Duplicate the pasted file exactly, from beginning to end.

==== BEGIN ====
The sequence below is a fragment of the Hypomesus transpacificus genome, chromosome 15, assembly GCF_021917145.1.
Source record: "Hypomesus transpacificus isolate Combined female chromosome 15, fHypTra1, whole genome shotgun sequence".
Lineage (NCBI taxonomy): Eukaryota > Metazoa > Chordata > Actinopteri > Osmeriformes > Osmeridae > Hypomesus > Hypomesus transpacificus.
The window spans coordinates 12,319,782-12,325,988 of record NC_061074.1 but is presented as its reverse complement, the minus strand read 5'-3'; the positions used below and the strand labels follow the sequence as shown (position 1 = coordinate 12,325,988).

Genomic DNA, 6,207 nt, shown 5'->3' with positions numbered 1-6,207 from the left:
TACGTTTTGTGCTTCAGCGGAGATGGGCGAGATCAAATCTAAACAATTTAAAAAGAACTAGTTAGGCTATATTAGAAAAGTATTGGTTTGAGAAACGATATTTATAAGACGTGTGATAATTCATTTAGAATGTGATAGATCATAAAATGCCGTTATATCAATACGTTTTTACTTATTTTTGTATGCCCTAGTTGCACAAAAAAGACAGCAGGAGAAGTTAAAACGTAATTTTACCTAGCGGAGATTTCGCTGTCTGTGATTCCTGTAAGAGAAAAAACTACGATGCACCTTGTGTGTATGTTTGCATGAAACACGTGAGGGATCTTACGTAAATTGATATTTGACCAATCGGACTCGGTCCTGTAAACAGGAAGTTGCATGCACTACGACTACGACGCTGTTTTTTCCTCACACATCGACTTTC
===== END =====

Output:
The sequence below is a fragment of the Hypomesus transpacificus genome, chromosome 15, assembly GCF_021917145.1.
Source record: "Hypomesus transpacificus isolate Combined female chromosome 15, fHypTra1, whole genome shotgun sequence".
Lineage (NCBI taxonomy): Eukaryota > Metazoa > Chordata > Actinopteri > Osmeriformes > Osmeridae > Hypomesus > Hypomesus transpacificus.
The window spans coordinates 12,319,782-12,325,988 of record NC_061074.1 but is presented as its reverse complement, the minus strand read 5'-3'; the positions used below and the strand labels follow the sequence as shown (position 1 = coordinate 12,325,988).

Genomic DNA, 6,207 nt, shown 5'->3' with positions numbered 1-6,207 from the left:
TACGTTTTGTGCTTCAGCGGAGATGGGCGAGATCAAATCTAAACAATTTAAAAAGAACTAGTTAGGCTATATTAGAAAAGTATTGGTTTGAGAAACGATATTTATAAGACGTGTGATAATTCATTTAGAATGTGATAGATCATAAAATGCCGTTATATCAATACGTTTTTACTTATTTTTGTATGCCCTAGTTGCACAAAAAAGACAGCAGGAGAAGTTAAAACGTAATTTTACCTAGCGGAGATTTCGCTGTCTGTGATTCCTGTAAGAGAAAAAACTACGATGCACCTTGTGTGTATGTTTGCATGAAACACGTGAGGGATCTTACGTAAATTGATATTTGACCAATCGGACTCGGTCCTGTAAACAGGAAGTTGCATGCACTACGACTACGACGCTGTTTTTTCCTCACACATCGACTTTC